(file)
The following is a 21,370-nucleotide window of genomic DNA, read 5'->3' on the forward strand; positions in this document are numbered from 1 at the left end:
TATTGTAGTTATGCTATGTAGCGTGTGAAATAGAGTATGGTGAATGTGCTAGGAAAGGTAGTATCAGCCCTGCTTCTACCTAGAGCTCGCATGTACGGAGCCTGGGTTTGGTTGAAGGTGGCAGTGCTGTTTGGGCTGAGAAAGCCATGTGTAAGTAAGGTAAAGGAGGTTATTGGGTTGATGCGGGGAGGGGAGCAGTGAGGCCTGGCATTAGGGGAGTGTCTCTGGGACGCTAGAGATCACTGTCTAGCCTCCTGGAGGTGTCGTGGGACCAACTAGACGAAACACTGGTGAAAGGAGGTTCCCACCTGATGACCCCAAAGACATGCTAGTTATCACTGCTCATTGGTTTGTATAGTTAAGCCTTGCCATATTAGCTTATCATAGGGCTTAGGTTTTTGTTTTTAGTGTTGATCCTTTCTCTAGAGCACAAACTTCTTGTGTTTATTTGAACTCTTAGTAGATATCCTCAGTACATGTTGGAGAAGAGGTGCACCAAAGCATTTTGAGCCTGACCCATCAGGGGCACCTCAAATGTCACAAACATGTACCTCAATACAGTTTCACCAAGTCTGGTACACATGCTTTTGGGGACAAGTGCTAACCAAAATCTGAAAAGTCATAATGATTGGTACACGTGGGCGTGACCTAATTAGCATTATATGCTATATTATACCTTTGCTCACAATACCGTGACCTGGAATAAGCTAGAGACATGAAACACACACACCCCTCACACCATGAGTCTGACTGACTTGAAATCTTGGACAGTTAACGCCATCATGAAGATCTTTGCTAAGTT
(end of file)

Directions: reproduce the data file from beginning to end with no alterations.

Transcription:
The following is a 21,370-nucleotide window of genomic DNA, read 5'->3' on the forward strand; positions in this document are numbered from 1 at the left end:
TATTGTAGTTATGCTATGTAGCGTGTGAAATAGAGTATGGTGAATGTGCTAGGAAAGGTAGTATCAGCCCTGCTTCTACCTAGAGCTCGCATGTACGGAGCCTGGGTTTGGTTGAAGGTGGCAGTGCTGTTTGGGCTGAGAAAGCCATGTGTAAGTAAGGTAAAGGAGGTTATTGGGTTGATGCGGGGAGGGGAGCAGTGAGGCCTGGCATTAGGGGAGTGTCTCTGGGACGCTAGAGATCACTGTCTAGCCTCCTGGAGGTGTCGTGGGACCAACTAGACGAAACACTGGTGAAAGGAGGTTCCCACCTGATGACCCCAAAGACATGCTAGTTATCACTGCTCATTGGTTTGTATAGTTAAGCCTTGCCATATTAGCTTATCATAGGGCTTAGGTTTTTGTTTTTAGTGTTGATCCTTTCTCTAGAGCACAAACTTCTTGTGTTTATTTGAACTCTTAGTAGATATCCTCAGTACATGTTGGAGAAGAGGTGCACCAAAGCATTTTGAGCCTGACCCATCAGGGGCACCTCAAATGTCACAAACATGTACCTCAATACAGTTTCACCAAGTCTGGTACACATGCTTTTGGGGACAAGTGCTAACCAAAATCTGAAAAGTCATAATGATTGGTACACGTGGGCGTGACCTAATTAGCATTATATGCTATATTATACCTTTGCTCACAATACCGTGACCTGGAATAAGCTAGAGACATGAAACACACACACCCCTCACACCATGAGTCTGACTGACTTGAAATCTTGGACAGTTAACGCCATCATGAAGATCTTTGCTAAGTT